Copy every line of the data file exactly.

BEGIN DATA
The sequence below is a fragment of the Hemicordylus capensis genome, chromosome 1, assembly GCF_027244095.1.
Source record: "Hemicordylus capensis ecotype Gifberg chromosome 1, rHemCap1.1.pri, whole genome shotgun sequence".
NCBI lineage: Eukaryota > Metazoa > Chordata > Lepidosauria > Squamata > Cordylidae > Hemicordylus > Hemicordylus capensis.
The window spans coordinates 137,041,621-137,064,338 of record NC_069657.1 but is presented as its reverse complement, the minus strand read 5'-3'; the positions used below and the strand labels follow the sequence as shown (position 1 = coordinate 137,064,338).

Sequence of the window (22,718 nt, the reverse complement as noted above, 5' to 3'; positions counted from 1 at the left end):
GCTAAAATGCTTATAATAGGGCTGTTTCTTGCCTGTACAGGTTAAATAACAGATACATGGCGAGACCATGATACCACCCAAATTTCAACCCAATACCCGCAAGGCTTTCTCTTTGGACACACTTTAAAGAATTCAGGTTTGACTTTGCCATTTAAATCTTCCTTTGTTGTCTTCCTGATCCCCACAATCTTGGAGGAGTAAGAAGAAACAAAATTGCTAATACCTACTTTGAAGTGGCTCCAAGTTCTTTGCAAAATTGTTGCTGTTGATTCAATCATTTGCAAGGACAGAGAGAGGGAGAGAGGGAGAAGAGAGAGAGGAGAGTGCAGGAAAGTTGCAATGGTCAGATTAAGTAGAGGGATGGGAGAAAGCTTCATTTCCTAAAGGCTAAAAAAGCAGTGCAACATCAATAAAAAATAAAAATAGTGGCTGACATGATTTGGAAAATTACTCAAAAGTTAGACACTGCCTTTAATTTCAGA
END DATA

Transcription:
The sequence below is a fragment of the Hemicordylus capensis genome, chromosome 1, assembly GCF_027244095.1.
Source record: "Hemicordylus capensis ecotype Gifberg chromosome 1, rHemCap1.1.pri, whole genome shotgun sequence".
NCBI lineage: Eukaryota > Metazoa > Chordata > Lepidosauria > Squamata > Cordylidae > Hemicordylus > Hemicordylus capensis.
The window spans coordinates 137,041,621-137,064,338 of record NC_069657.1 but is presented as its reverse complement, the minus strand read 5'-3'; the positions used below and the strand labels follow the sequence as shown (position 1 = coordinate 137,064,338).

Sequence of the window (22,718 nt, the reverse complement as noted above, 5' to 3'; positions counted from 1 at the left end):
GCTAAAATGCTTATAATAGGGCTGTTTCTTGCCTGTACAGGTTAAATAACAGATACATGGCGAGACCATGATACCACCCAAATTTCAACCCAATACCCGCAAGGCTTTCTCTTTGGACACACTTTAAAGAATTCAGGTTTGACTTTGCCATTTAAATCTTCCTTTGTTGTCTTCCTGATCCCCACAATCTTGGAGGAGTAAGAAGAAACAAAATTGCTAATACCTACTTTGAAGTGGCTCCAAGTTCTTTGCAAAATTGTTGCTGTTGATTCAATCATTTGCAAGGACAGAGAGAGGGAGAGAGGGAGAAGAGAGAGAGGAGAGTGCAGGAAAGTTGCAATGGTCAGATTAAGTAGAGGGATGGGAGAAAGCTTCATTTCCTAAAGGCTAAAAAAGCAGTGCAACATCAATAAAAAATAAAAATAGTGGCTGACATGATTTGGAAAATTACTCAAAAGTTAGACACTGCCTTTAATTTCAGA